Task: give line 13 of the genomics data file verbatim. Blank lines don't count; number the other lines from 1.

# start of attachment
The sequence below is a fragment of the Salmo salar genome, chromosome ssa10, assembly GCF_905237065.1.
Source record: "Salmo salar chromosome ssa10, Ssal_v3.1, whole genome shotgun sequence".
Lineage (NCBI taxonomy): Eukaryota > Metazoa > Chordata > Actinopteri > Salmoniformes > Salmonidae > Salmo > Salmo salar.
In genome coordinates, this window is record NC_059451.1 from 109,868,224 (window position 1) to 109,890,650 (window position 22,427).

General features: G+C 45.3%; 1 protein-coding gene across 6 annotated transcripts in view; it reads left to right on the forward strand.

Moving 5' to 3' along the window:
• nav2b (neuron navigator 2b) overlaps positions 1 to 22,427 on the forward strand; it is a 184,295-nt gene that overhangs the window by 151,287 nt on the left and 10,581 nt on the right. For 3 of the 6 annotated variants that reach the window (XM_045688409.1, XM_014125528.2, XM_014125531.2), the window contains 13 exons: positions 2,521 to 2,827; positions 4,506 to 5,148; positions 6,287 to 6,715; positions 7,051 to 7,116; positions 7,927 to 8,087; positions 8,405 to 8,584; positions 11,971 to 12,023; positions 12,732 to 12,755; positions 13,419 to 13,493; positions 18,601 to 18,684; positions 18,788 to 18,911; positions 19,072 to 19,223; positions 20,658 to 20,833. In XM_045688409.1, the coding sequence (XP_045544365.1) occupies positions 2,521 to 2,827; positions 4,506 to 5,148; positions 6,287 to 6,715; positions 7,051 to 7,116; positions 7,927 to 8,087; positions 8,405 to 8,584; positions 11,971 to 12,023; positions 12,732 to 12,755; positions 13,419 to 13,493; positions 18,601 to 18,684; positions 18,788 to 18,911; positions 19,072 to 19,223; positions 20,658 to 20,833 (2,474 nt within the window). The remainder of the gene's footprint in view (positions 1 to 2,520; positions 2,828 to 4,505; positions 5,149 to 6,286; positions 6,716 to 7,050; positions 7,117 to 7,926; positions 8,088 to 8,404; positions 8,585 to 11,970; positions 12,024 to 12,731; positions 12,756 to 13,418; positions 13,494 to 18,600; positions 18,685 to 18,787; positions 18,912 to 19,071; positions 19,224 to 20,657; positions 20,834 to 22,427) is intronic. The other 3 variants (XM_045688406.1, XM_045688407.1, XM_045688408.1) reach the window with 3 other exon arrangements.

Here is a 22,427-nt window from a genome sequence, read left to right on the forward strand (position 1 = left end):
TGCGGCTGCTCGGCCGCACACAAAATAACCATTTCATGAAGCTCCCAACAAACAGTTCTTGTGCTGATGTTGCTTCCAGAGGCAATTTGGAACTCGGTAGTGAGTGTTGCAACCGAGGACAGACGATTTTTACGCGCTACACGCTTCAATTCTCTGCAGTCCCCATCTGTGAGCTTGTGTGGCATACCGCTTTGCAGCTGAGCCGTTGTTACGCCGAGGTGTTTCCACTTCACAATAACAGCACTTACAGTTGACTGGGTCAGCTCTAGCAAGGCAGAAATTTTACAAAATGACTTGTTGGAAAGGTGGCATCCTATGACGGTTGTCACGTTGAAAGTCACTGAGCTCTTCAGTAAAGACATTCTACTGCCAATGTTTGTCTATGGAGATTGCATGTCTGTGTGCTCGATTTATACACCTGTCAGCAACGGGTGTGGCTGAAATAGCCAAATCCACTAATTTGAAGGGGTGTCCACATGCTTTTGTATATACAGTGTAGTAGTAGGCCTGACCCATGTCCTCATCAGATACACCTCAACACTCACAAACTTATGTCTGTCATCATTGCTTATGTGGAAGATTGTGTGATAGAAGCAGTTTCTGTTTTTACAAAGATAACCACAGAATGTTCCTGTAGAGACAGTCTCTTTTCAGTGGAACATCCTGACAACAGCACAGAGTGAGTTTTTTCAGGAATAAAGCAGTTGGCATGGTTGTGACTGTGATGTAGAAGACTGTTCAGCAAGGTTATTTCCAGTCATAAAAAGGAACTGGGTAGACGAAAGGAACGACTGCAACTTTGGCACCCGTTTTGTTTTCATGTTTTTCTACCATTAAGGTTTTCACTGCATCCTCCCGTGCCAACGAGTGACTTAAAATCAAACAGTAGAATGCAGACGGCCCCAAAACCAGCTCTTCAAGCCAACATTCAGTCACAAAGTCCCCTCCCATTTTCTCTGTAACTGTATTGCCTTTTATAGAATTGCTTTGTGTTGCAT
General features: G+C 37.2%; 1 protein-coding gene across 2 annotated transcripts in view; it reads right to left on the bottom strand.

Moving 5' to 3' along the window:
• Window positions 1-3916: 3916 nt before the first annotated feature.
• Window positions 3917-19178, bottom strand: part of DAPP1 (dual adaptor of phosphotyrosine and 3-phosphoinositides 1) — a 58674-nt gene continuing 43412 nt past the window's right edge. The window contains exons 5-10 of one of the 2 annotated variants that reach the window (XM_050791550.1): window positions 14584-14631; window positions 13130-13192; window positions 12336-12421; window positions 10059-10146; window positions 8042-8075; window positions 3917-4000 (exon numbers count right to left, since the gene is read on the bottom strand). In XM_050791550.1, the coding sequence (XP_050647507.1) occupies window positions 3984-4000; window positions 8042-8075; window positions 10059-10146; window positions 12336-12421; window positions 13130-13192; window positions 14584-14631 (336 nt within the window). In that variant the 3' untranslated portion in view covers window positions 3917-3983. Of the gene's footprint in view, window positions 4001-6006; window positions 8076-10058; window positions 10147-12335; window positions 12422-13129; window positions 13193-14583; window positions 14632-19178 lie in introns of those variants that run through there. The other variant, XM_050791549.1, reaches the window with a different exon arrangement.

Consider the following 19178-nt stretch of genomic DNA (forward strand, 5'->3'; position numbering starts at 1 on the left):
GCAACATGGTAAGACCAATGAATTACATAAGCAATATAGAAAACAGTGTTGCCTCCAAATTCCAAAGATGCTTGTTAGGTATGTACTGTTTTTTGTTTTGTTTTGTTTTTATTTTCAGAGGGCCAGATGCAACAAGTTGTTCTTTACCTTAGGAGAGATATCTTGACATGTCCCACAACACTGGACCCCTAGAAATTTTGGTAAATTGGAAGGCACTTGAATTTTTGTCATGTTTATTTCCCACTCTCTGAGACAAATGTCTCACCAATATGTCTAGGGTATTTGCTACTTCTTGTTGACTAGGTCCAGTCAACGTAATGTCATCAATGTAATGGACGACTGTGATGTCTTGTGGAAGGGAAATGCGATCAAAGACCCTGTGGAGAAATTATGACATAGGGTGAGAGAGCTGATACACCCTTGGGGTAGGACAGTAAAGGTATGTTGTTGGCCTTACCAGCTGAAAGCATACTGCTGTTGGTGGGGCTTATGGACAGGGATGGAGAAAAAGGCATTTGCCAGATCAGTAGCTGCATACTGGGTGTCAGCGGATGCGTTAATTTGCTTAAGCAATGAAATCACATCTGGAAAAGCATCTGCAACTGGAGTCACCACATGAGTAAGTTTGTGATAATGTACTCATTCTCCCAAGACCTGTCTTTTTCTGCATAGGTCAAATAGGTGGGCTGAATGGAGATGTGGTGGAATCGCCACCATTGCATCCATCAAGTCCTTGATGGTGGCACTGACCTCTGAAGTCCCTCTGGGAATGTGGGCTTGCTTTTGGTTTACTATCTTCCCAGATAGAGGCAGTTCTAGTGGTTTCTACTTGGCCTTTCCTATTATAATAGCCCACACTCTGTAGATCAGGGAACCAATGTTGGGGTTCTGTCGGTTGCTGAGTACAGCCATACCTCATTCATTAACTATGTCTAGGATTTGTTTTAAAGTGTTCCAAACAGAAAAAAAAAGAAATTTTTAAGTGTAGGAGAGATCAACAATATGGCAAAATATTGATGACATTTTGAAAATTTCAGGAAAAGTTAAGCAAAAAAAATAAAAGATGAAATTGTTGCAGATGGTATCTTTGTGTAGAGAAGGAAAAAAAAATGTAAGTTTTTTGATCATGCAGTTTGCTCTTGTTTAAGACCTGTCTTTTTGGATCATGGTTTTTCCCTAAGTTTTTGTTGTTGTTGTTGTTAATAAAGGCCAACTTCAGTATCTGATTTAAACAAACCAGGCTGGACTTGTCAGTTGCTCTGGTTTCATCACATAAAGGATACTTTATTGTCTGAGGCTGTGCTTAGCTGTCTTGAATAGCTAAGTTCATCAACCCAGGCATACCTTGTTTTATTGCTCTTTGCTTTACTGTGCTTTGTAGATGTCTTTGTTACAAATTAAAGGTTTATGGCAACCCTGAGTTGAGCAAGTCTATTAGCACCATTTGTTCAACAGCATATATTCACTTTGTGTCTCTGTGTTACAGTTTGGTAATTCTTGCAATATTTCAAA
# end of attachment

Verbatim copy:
• Window positions 3917-19178, bottom strand: part of DAPP1 (dual adaptor of phosphotyrosine and 3-phosphoinositides 1) — a 58674-nt gene continuing 43412 nt past the window's right edge. The window contains exons 5-10 of one of the 2 annotated variants that reach the window (XM_050791550.1): window positions 14584-14631; window positions 13130-13192; window positions 12336-12421; window positions 10059-10146; window positions 8042-8075; window positions 3917-4000 (exon numbers count right to left, since the gene is read on the bottom strand). In XM_050791550.1, the coding sequence (XP_050647507.1) occupies window positions 3984-4000; window positions 8042-8075; window positions 10059-10146; window positions 12336-12421; window positions 13130-13192; window positions 14584-14631 (336 nt within the window). In that variant the 3' untranslated portion in view covers window positions 3917-3983. Of the gene's footprint in view, window positions 4001-6006; window positions 8076-10058; window positions 10147-12335; window positions 12422-13129; window positions 13193-14583; window positions 14632-19178 lie in introns of those variants that run through there. The other variant, XM_050791549.1, reaches the window with a different exon arrangement.